When the Kettering Health Network broke ground for a new $60 million hospital in Troy Thursday, it was a full circle kind of moment.
The facility will be close to 100,000 square feet in size and will be located on the site of the old Hobart Brothers factory on West Main Street. I know some people in town were hoping for some kind of mixed-use extension of the downtown, but I have to admit I am kind of relieved that the health network is moving in. It sure beats having the 437th pizza place or the 224th auto parts store setting up shop there.
I think of it as a full circle because at one time this county was littered with hospitals. It started back in 1905, when Ball Memorial Hospital, later to become Piqua Memorial Hospital, opened in Piqua. In 1928, Stouder Memorial Hospital opened in Troy. Then in the 1950s someone decided two hospitals within a 10-minute drive of each other wasn’t enough, and Dettmer General Hospital opened its doors in between Troy and Piqua.
In 1960, when I was a young boy in Troy, there were almost 73,000 people in Miami County, but many of the residents in the southern part of the county went to Dayton for hospital care. We were the hospital capital of the world. At that time, we probably had more hospitals than pizza joints.
I was born at Stouder, but the first visit I remember making there was to get my tonsils removed. I was just a little guy and I wasn’t all that sure that having strangers rip out portions of my body was a good idea. I was certain when they slapped that mask on me and I smelled the ether that it was my last day on Earth. I tried to get up and run, but they had two female linebackers there who must have worked as nurses in the offseason, and they held me down while I went under.
I was surprised when I woke up and found out I was still alive. Then I tried to swallow. It was like someone threw a grenade down my throat. I vowed that I would stay out of hospitals at all costs for the rest of my life. Fortunately, I was able to turn that traumatic experience into loads of ice cream and Popsicles, so it didn’t turn out so bad, after all.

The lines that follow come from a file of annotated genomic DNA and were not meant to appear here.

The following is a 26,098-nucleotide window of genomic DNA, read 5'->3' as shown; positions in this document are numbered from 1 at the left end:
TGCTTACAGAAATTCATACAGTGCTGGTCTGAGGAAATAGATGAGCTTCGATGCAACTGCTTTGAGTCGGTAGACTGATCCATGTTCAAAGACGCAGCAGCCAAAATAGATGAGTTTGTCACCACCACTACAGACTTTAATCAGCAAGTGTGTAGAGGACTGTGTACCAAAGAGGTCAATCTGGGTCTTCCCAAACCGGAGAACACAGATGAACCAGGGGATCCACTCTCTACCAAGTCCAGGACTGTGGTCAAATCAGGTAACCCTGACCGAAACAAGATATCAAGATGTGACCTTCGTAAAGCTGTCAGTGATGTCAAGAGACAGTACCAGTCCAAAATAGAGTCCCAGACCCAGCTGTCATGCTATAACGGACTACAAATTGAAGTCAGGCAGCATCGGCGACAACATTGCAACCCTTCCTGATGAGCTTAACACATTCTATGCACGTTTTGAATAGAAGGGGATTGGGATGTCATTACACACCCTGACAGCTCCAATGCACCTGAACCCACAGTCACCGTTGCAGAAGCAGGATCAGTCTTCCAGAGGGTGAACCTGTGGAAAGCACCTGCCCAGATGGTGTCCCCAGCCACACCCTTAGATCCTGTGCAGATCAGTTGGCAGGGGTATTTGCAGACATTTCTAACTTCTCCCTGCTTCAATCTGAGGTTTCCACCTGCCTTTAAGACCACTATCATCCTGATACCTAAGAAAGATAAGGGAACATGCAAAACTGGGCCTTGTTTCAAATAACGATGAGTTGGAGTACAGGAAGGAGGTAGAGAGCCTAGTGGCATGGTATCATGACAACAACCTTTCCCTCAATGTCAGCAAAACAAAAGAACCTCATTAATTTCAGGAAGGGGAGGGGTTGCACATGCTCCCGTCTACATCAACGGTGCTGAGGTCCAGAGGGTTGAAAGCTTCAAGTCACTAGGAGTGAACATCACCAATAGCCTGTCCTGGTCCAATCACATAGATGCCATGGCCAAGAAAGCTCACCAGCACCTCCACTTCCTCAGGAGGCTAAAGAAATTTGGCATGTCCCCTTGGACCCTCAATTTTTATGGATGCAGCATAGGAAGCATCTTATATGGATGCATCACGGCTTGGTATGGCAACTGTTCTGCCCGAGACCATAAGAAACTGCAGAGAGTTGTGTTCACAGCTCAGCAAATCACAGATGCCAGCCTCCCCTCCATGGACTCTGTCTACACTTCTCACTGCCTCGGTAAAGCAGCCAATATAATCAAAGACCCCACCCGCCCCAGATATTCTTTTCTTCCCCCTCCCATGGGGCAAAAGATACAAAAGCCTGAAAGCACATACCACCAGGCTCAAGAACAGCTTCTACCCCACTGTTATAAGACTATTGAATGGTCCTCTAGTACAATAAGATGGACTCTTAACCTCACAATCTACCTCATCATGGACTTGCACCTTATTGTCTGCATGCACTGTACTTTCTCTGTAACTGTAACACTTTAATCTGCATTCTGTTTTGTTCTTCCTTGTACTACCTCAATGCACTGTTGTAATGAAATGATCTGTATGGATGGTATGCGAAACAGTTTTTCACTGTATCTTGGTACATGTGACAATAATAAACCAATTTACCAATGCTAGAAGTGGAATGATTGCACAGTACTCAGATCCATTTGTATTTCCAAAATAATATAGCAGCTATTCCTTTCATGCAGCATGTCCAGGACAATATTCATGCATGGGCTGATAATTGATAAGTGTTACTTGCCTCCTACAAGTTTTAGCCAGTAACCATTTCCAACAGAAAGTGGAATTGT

Over the years I made quite a few visits to Stouder for sprained ankles and stitches. My daughter and first son were born at Dettmer. My second son was born at Stouder and we spent quite a few years taking our boys there for stitches and broken bones. They should have put our pictures on the wall for being such consistent contributors. For a while, we lived right down the street from Stouder so when there was an injury we could just walk down to the emergency room and pick out our regular chairs while we waited.
Then one day, someone woke up and asked the obvious question: “Why do we have so many hospitals around here?” Modern medicine discovered the fact that no one really wants to be in the hospital. When my daughter was born, they kept my wife in the hospital for a week and treated her like Princess Diana. By the time my final son was born, they were trying to wheel her directly from the delivery room to the back of our van.
So people from Piqua and Troy and other parts of the county started working together (this was the first known instance of anything like that ever happening) and they decided to close Stouder and Piqua and Dettmer, too, and open a new hospital in between Troy and Piqua where Dettmer was located. So in 1998, Upper Valley Medical Center was born. There was a lot of complaining at the time, but eventually we all got used to it and, besides, what are you going to do? Boycott the hospital when you have a kidney stone or broken bone? Not likely.
Back then, one of the big selling points was cutting back on duplication of services and competition. But these days, competition in the medical field is all the rage. So when Kettering opens its hospital in 2018, we’ll be back to having multiple hospitals right down the road from each other again. I guess we can expect someone to build a hospital in Piqua in the near future and then we’ll be right back where we started.
Or maybe not. That whole Troy-Piqua rivalry thing is great for selling tickets to football and basketball games, but in reality what helps one town helps the other. I think it’s great that Piqua has new schools and Edison Community College (and even a movie theater!) just like it will be good for Piqua when the new medical facility opens in Troy.
I’m not sure how this all will work out, but my guess is that Gus Stouder and Julia Ball Thayer and Jacob Dettmer, the people responsible for those first three hospitals, would think it’s OK that their places have been replaced. The newest addition should be a big benefit for downtown Troy. Although I have to admit, I’m going to try to stay away from both hospitals as much as I can. I still remember those tonsils and the Amazon nurses from many years ago. I’m be glad the medical facility is going to be there, I just hope to avoid being a regular customer.
David Lindeman is a Troy resident and former editor at the Troy Daily News. He can be reached at firstname.lastname@example.org.